By PATRICK CAIRNS
A lot has been written this year about the performance of technology stocks. This is because of how Apple, Microsoft, Amazon, Facebook and Alphabet have dominated global stock markets.
For the first three quarters of 2020, just those five companies contributed almost 90% of the performance of the S&P 500. Amazon was up over 70%, Apple had gained 55%, and Microsoft was 31% higher.
These were already the biggest companies in the world, and they have just kept on getting bigger.
By the end of September these five stocks made up 21% of the S&P 500’s market capitalisation. That is almost double the average of 12.5% for the five biggest stocks in the US, and is the most concentrated that the market has been at any point in the past 30 years.
It is clear from the numbers that this is unusual. A lot of people have also worried whether it is sustainable.
As Pierre Debru, director of research at WisdomTree, recently noted:
“In the past, when the concentration at the top of the S&P 500 got very acute, the index ‘deconcentrated’ itself relatively quickly.”
He added that:
“Looking back at the last time the concentration at the top of the S&P 500 reached a similar height (i.e. the ‘dot-com’ bubble in 2000), the weight of the top five companies started to mean revert relatively fast. Six months after reaching 18.2% in March 2000, their weight was down in the 14%, still above the long-term average of course, but a lot closer to it.”
A look at history
Investors shouldn’t be surprised if this happens again. The reality is that the leadership of the stock market is always changing.
Bear in mind that Amazon was only listed in 1997. Through incredible levels of innovation, it has become one of the most important companies in the world in just over 20 years. In another two decades, who knows what new companies might have come along to displace it, in the same way that it has displaced the firms that dominated the market at the turn of the millennium.
At the end of 2000, the biggest stocks on the S&P 500 were General Electric, Exxon Mobil, Pfizer, Cisco and Citigroup. Today, only one of those – Pfizer – is still within the top 30. General Electric isn’t even one of the top 100.
This may sound scary to investors tracking the index. Isn’t there a lot of risk in having so much allocated to just five companies, who, if history is anything to go by, are unlikely to remain so dominant?
The answer to that is both yes and no.
Concentration risk is a real consideration. Having a diversified portfolio is important, because you don’t want your entire investment to be derailed because just one or two companies under-perform.
There is, however, another side to this problem. Consider that anyone who bought an S&P 500 index fund 20 years ago is unlikely to be too worried now about the long-term under-performance of General Electric. Even though it would have been one of their biggest holdings two decades ago, the reality of the market has meant that its decline has been over-shadowed by the rise of others.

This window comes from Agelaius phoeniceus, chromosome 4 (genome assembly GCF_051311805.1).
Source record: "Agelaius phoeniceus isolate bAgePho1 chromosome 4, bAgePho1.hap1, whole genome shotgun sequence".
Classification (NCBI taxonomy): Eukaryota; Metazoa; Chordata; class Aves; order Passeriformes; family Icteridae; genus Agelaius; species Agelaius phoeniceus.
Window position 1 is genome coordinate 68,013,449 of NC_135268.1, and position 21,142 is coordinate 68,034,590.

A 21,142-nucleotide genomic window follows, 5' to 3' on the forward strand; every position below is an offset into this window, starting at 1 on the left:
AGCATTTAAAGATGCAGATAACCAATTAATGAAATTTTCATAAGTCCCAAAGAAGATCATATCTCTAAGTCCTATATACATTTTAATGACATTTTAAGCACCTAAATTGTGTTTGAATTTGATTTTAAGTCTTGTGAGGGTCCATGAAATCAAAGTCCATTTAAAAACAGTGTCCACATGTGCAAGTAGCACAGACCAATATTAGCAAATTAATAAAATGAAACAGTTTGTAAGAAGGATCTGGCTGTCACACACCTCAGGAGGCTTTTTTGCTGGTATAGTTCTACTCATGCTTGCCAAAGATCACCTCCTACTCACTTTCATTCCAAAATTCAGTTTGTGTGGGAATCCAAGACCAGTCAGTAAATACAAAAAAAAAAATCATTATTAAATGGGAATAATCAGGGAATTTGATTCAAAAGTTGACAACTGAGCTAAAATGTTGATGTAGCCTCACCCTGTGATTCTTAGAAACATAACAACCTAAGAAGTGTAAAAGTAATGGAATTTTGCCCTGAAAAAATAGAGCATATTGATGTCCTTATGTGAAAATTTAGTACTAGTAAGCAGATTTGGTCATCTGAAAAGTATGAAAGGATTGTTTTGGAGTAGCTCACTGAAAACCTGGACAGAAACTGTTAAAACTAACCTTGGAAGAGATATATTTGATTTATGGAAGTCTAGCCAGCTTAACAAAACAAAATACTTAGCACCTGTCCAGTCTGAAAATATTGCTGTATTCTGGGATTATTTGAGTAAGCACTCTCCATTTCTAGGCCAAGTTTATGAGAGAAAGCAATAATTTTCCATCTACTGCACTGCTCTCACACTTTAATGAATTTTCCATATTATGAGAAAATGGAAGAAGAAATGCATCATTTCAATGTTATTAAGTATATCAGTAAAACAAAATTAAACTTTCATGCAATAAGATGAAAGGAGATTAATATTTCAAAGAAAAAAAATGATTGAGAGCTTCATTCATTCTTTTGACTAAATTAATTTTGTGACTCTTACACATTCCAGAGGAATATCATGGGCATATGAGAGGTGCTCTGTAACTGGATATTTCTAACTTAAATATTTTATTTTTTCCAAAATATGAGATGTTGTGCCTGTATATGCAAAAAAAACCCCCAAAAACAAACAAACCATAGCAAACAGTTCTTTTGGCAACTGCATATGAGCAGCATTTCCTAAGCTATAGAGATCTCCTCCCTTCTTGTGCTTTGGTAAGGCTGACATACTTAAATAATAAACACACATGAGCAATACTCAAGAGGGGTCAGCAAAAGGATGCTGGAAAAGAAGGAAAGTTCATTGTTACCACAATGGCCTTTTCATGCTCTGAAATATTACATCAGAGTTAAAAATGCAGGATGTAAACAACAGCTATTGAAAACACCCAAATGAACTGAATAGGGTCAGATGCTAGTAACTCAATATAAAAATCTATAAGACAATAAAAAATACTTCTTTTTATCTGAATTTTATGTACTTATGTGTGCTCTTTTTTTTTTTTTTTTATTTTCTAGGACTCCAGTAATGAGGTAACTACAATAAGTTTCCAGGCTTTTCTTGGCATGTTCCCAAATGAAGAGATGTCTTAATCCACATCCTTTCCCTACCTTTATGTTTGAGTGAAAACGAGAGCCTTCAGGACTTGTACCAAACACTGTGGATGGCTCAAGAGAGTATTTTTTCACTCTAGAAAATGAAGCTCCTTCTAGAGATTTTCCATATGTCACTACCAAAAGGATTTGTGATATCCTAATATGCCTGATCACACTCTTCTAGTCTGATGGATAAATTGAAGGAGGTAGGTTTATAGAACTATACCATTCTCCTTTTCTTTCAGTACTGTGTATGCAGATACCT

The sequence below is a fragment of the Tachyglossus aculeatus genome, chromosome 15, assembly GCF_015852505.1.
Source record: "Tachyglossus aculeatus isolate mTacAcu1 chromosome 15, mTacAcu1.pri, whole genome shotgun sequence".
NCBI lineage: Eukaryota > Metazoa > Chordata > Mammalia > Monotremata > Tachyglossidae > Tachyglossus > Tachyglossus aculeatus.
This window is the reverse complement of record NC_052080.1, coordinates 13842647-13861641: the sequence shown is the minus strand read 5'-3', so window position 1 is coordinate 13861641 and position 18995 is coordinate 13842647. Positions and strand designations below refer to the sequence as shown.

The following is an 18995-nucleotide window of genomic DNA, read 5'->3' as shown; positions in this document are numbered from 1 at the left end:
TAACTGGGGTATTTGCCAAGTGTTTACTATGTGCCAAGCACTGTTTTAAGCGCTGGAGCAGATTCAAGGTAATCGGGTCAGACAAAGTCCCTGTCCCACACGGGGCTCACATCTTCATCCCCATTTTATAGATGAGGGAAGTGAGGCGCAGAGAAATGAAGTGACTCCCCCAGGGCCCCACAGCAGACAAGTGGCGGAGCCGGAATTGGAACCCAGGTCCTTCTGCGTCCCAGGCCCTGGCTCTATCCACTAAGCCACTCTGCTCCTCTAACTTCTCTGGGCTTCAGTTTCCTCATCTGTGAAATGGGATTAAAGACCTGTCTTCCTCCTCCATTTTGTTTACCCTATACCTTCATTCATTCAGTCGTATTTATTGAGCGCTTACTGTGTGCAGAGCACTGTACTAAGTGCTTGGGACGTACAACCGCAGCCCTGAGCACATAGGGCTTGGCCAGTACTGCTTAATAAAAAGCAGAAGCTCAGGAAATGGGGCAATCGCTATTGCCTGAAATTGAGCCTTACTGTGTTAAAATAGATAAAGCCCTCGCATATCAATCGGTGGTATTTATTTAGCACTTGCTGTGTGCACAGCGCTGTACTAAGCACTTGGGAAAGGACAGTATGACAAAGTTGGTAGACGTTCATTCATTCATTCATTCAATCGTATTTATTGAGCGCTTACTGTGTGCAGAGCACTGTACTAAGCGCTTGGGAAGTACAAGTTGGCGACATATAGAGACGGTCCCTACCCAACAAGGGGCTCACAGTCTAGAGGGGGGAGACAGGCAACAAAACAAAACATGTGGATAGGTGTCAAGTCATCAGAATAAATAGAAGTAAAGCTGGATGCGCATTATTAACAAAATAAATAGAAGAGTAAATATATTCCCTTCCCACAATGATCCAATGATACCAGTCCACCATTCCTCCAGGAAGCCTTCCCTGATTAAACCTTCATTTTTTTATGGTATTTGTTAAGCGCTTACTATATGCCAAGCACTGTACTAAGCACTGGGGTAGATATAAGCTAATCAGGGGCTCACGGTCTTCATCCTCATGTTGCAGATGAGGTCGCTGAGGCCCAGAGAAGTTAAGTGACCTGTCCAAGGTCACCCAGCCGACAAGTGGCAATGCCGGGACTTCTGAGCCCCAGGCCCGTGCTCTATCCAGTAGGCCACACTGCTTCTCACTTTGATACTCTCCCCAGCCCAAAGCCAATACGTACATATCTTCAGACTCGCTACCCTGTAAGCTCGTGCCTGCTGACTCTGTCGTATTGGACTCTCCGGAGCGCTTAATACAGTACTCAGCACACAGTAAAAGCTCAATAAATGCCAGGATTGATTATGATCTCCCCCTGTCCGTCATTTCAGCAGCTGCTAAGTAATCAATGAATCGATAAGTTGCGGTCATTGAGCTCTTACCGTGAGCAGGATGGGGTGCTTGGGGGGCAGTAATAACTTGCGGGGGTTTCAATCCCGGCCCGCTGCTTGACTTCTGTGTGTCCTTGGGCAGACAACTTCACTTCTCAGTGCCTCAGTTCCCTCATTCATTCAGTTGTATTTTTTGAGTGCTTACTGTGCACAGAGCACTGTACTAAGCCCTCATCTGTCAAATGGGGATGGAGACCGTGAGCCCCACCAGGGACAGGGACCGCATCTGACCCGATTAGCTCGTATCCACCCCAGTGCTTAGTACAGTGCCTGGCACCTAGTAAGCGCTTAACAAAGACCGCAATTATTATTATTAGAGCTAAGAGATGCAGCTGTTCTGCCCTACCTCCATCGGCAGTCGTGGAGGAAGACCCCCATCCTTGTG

Winners and losers
This is how stock markets work. Research conducted by Arizona State University’s Hendrik Bessembinder on 80 years of US stock market history showed that, over their lifetimes, most shares produce a negative return.
That is a mind-bending fact, and one which highlights why stock pickers find life so difficult. But the corollary is one which index fund investors should find comforting – that stock markets still go up over time because of the performance of the few, very large winners.
Bear in mind that the most you can ever lose on a single stock investment is 100%. The potential gains, however, are unlimited. Consider that $10 000 dollars invested in Amazon when it listed in 1997 would be worth more than $12 million today.
That more than offsets the fact that General Electric’s share price has halved over the same period.
So, while investing in an S&P 500 index tracker will mean that you are exposed to expensive stocks that will potentially fall back over time, it also means that you will inevitably be exposed to the stocks that replace them. And that is what will ensure that your money keeps growing over time.
One of South Africa’s most respected financial journalists, PATRICK CAIRNS is a trusted commentator on the world of investments and the quirks of behavioural finance. Over more than a decade he has built a reputation for keeping the industry honest, and putting the interests of investors first.
Here are some more articles by Patrick Cairns:
The siren song of outperformance
Should investors be optimists or pessimists?
A real long-term investment strategy
If you’re a financial adviser or planner and you enjoy TEBI, why not try our sister blogs, Adviser 2.0 and Evidence-Based Advisers?
© The Evidence-Based Investor MMXX